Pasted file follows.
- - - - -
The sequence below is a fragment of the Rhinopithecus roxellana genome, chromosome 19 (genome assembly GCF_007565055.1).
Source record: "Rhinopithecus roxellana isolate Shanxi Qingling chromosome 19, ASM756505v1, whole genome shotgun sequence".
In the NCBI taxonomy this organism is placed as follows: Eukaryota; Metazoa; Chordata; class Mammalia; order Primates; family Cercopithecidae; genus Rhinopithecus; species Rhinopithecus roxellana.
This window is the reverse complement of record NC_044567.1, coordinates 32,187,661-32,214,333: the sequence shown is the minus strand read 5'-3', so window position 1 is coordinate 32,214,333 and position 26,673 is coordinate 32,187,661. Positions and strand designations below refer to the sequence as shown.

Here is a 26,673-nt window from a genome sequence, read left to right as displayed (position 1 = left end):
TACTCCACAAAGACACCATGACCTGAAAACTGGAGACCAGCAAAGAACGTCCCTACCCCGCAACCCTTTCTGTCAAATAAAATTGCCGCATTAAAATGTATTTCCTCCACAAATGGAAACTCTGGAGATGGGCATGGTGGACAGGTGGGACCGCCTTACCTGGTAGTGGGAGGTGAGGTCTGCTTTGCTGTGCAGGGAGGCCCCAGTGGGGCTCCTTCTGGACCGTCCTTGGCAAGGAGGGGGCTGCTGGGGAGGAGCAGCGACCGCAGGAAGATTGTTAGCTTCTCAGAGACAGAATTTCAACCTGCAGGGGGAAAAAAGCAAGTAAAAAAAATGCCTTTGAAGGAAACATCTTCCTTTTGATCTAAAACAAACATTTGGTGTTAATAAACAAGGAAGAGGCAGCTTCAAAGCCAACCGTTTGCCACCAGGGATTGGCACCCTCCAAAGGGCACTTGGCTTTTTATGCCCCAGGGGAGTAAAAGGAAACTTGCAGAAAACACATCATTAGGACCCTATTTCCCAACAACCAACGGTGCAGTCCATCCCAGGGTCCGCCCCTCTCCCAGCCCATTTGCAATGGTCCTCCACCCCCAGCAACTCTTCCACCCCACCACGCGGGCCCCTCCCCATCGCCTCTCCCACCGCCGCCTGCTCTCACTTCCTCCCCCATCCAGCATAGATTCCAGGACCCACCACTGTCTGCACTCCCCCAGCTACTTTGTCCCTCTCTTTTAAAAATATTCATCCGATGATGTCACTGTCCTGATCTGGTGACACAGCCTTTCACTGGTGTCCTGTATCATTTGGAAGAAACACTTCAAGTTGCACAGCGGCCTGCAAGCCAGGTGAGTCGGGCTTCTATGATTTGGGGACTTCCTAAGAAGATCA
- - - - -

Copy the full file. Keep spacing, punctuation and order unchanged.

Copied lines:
The sequence below is a fragment of the Rhinopithecus roxellana genome, chromosome 19 (genome assembly GCF_007565055.1).
Source record: "Rhinopithecus roxellana isolate Shanxi Qingling chromosome 19, ASM756505v1, whole genome shotgun sequence".
In the NCBI taxonomy this organism is placed as follows: Eukaryota; Metazoa; Chordata; class Mammalia; order Primates; family Cercopithecidae; genus Rhinopithecus; species Rhinopithecus roxellana.
This window is the reverse complement of record NC_044567.1, coordinates 32,187,661-32,214,333: the sequence shown is the minus strand read 5'-3', so window position 1 is coordinate 32,214,333 and position 26,673 is coordinate 32,187,661. Positions and strand designations below refer to the sequence as shown.

Here is a 26,673-nt window from a genome sequence, read left to right as displayed (position 1 = left end):
TACTCCACAAAGACACCATGACCTGAAAACTGGAGACCAGCAAAGAACGTCCCTACCCCGCAACCCTTTCTGTCAAATAAAATTGCCGCATTAAAATGTATTTCCTCCACAAATGGAAACTCTGGAGATGGGCATGGTGGACAGGTGGGACCGCCTTACCTGGTAGTGGGAGGTGAGGTCTGCTTTGCTGTGCAGGGAGGCCCCAGTGGGGCTCCTTCTGGACCGTCCTTGGCAAGGAGGGGGCTGCTGGGGAGGAGCAGCGACCGCAGGAAGATTGTTAGCTTCTCAGAGACAGAATTTCAACCTGCAGGGGGAAAAAAGCAAGTAAAAAAAATGCCTTTGAAGGAAACATCTTCCTTTTGATCTAAAACAAACATTTGGTGTTAATAAACAAGGAAGAGGCAGCTTCAAAGCCAACCGTTTGCCACCAGGGATTGGCACCCTCCAAAGGGCACTTGGCTTTTTATGCCCCAGGGGAGTAAAAGGAAACTTGCAGAAAACACATCATTAGGACCCTATTTCCCAACAACCAACGGTGCAGTCCATCCCAGGGTCCGCCCCTCTCCCAGCCCATTTGCAATGGTCCTCCACCCCCAGCAACTCTTCCACCCCACCACGCGGGCCCCTCCCCATCGCCTCTCCCACCGCCGCCTGCTCTCACTTCCTCCCCCATCCAGCATAGATTCCAGGACCCACCACTGTCTGCACTCCCCCAGCTACTTTGTCCCTCTCTTTTAAAAATATTCATCCGATGATGTCACTGTCCTGATCTGGTGACACAGCCTTTCACTGGTGTCCTGTATCATTTGGAAGAAACACTTCAAGTTGCACAGCGGCCTGCAAGCCAGGTGAGTCGGGCTTCTATGATTTGGGGACTTCCTAAGAAGATCA